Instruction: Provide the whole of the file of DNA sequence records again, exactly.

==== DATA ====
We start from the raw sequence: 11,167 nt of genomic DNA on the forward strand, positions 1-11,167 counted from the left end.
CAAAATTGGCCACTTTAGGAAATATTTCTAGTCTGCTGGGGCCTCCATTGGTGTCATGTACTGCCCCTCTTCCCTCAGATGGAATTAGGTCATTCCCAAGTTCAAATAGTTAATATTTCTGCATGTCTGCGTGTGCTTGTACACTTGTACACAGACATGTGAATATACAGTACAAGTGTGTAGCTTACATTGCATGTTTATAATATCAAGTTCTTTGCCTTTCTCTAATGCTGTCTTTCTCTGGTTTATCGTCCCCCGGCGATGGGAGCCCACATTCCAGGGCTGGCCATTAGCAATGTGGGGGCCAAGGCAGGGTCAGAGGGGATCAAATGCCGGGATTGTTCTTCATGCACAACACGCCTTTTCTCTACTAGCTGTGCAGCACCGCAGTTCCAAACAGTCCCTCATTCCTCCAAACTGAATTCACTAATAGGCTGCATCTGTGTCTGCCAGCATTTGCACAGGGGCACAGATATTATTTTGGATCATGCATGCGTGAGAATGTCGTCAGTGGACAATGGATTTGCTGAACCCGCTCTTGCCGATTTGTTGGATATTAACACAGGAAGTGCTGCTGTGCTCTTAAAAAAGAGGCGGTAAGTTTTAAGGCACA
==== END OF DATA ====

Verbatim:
We start from the raw sequence: 11,167 nt of genomic DNA on the forward strand, positions 1-11,167 counted from the left end.
CAAAATTGGCCACTTTAGGAAATATTTCTAGTCTGCTGGGGCCTCCATTGGTGTCATGTACTGCCCCTCTTCCCTCAGATGGAATTAGGTCATTCCCAAGTTCAAATAGTTAATATTTCTGCATGTCTGCGTGTGCTTGTACACTTGTACACAGACATGTGAATATACAGTACAAGTGTGTAGCTTACATTGCATGTTTATAATATCAAGTTCTTTGCCTTTCTCTAATGCTGTCTTTCTCTGGTTTATCGTCCCCCGGCGATGGGAGCCCACATTCCAGGGCTGGCCATTAGCAATGTGGGGGCCAAGGCAGGGTCAGAGGGGATCAAATGCCGGGATTGTTCTTCATGCACAACACGCCTTTTCTCTACTAGCTGTGCAGCACCGCAGTTCCAAACAGTCCCTCATTCCTCCAAACTGAATTCACTAATAGGCTGCATCTGTGTCTGCCAGCATTTGCACAGGGGCACAGATATTATTTTGGATCATGCATGCGTGAGAATGTCGTCAGTGGACAATGGATTTGCTGAACCCGCTCTTGCCGATTTGTTGGATATTAACACAGGAAGTGCTGCTGTGCTCTTAAAAAAGAGGCGGTAAGTTTTAAGGCACA